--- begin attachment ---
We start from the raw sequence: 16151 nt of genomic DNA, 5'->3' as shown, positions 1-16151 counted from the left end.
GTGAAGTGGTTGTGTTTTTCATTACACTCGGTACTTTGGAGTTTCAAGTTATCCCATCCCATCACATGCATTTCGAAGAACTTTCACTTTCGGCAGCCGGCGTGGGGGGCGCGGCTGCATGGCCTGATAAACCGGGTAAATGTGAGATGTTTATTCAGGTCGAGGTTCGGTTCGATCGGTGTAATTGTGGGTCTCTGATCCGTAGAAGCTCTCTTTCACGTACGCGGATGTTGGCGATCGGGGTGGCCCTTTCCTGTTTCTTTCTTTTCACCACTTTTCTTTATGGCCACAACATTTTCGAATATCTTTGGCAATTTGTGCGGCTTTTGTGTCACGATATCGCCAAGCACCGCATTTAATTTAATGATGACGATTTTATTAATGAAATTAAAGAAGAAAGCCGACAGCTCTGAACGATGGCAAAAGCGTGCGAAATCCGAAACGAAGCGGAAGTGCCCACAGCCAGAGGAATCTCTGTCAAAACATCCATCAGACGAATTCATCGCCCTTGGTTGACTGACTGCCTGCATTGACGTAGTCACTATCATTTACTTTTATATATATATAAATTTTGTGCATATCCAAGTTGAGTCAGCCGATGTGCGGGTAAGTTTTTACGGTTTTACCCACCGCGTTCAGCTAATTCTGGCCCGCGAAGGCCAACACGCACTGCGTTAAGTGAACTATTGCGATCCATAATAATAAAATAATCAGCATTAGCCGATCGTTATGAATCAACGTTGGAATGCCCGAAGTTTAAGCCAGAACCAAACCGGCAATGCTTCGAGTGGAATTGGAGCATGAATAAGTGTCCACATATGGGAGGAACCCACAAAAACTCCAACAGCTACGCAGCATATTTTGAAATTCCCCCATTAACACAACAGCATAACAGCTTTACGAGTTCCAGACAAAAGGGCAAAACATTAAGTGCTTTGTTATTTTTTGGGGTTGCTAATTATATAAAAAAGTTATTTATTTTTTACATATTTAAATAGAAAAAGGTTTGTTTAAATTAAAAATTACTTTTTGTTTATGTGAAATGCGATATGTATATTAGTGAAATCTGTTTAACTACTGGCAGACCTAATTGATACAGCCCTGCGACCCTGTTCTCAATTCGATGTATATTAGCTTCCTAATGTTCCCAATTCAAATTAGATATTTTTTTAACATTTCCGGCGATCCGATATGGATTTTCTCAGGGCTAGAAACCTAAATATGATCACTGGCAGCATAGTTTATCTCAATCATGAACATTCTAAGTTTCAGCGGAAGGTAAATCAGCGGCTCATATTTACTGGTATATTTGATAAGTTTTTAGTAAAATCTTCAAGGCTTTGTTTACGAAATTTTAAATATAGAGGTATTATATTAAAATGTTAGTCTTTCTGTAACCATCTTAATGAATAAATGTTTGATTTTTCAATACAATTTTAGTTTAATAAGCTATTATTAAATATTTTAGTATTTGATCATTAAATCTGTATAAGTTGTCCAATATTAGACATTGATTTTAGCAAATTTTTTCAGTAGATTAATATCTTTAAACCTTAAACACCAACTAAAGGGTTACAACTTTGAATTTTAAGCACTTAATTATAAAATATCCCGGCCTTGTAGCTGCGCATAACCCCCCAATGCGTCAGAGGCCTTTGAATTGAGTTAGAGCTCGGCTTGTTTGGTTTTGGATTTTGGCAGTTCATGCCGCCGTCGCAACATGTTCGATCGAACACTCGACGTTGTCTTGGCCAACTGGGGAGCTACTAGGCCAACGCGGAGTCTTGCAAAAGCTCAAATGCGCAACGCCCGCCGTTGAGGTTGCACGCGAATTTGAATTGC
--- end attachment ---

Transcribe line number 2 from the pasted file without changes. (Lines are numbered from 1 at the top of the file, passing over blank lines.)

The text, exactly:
GTGAAGTGGTTGTGTTTTTCATTACACTCGGTACTTTGGAGTTTCAAGTTATCCCATCCCATCACATGCATTTCGAAGAACTTTCACTTTCGGCAGCCGGCGTGGGGGGCGCGGCTGCATGGCCTGATAAACCGGGTAAATGTGAGATGTTTATTCAGGTCGAGGTTCGGTTCGATCGGTGTAATTGTGGGTCTCTGATCCGTAGAAGCTCTCTTTCACGTACGCGGATGTTGGCGATCGGGGTGGCCCTTTCCTGTTTCTTTCTTTTCACCACTTTTCTTTATGGCCACAACATTTTCGAATATCTTTGGCAATTTGTGCGGCTTTTGTGTCACGATATCGCCAAGCACCGCATTTAATTTAATGATGACGATTTTATTAATGAAATTAAAGAAGAAAGCCGACAGCTCTGAACGATGGCAAAAGCGTGCGAAATCCGAAACGAAGCGGAAGTGCCCACAGCCAGAGGAATCTCTGTCAAAACATCCATCAGACGAATTCATCGCCCTTGGTTGACTGACTGCCTGCATTGACGTAGTCACTATCATTTACTTTTATATATATATAAATTTTGTGCATATCCAAGTTGAGTCAGCCGATGTGCGGGTAAGTTTTTACGGTTTTACCCACCGCGTTCAGCTAATTCTGGCCCGCGAAGGCCAACACGCACTGCGTTAAGTGAACTATTGCGATCCATAATAATAAAATAATCAGCATTAGCCGATCGTTATGAATCAACGTTGGAATGCCCGAAGTTTAAGCCAGAACCAAACCGGCAATGCTTCGAGTGGAATTGGAGCATGAATAAGTGTCCACATATGGGAGGAACCCACAAAAACTCCAACAGCTACGCAGCATATTTTGAAATTCCCCCATTAACACAACAGCATAACAGCTTTACGAGTTCCAGACAAAAGGGCAAAACATTAAGTGCTTTGTTATTTTTTGGGGTTGCTAATTATATAAAAAAGTTATTTATTTTTTACATATTTAAATAGAAAAAGGTTTGTTTAAATTAAAAATTACTTTTTGTTTATGTGAAATGCGATATGTATATTAGTGAAATCTGTTTAACTACTGGCAGACCTAATTGATACAGCCCTGCGACCCTGTTCTCAATTCGATGTATATTAGCTTCCTAATGTTCCCAATTCAAATTAGATATTTTTTTAACATTTCCGGCGATCCGATATGGATTTTCTCAGGGCTAGAAACCTAAATATGATCACTGGCAGCATAGTTTATCTCAATCATGAACATTCTAAGTTTCAGCGGAAGGTAAATCAGCGGCTCATATTTACTGGTATATTTGATAAGTTTTTAGTAAAATCTTCAAGGCTTTGTTTACGAAATTTTAAATATAGAGGTATTATATTAAAATGTTAGTCTTTCTGTAACCATCTTAATGAATAAATGTTTGATTTTTCAATACAATTTTAGTTTAATAAGCTATTATTAAATATTTTAGTATTTGATCATTAAATCTGTATAAGTTGTCCAATATTAGACATTGATTTTAGCAAATTTTTTCAGTAGATTAATATCTTTAAACCTTAAACACCAACTAAAGGGTTACAACTTTGAATTTTAAGCACTTAATTATAAAATATCCCGGCCTTGTAGCTGCGCATAACCCCCCAATGCGTCAGAGGCCTTTGAATTGAGTTAGAGCTCGGCTTGTTTGGTTTTGGATTTTGGCAGTTCATGCCGCCGTCGCAACATGTTCGATCGAACACTCGACGTTGTCTTGGCCAACTGGGGAGCTACTAGGCCAACGCGGAGTCTTGCAAAAGCTCAAATGCGCAACGCCCGCCGTTGAGGTTGCACGCGAATTTGAATTGC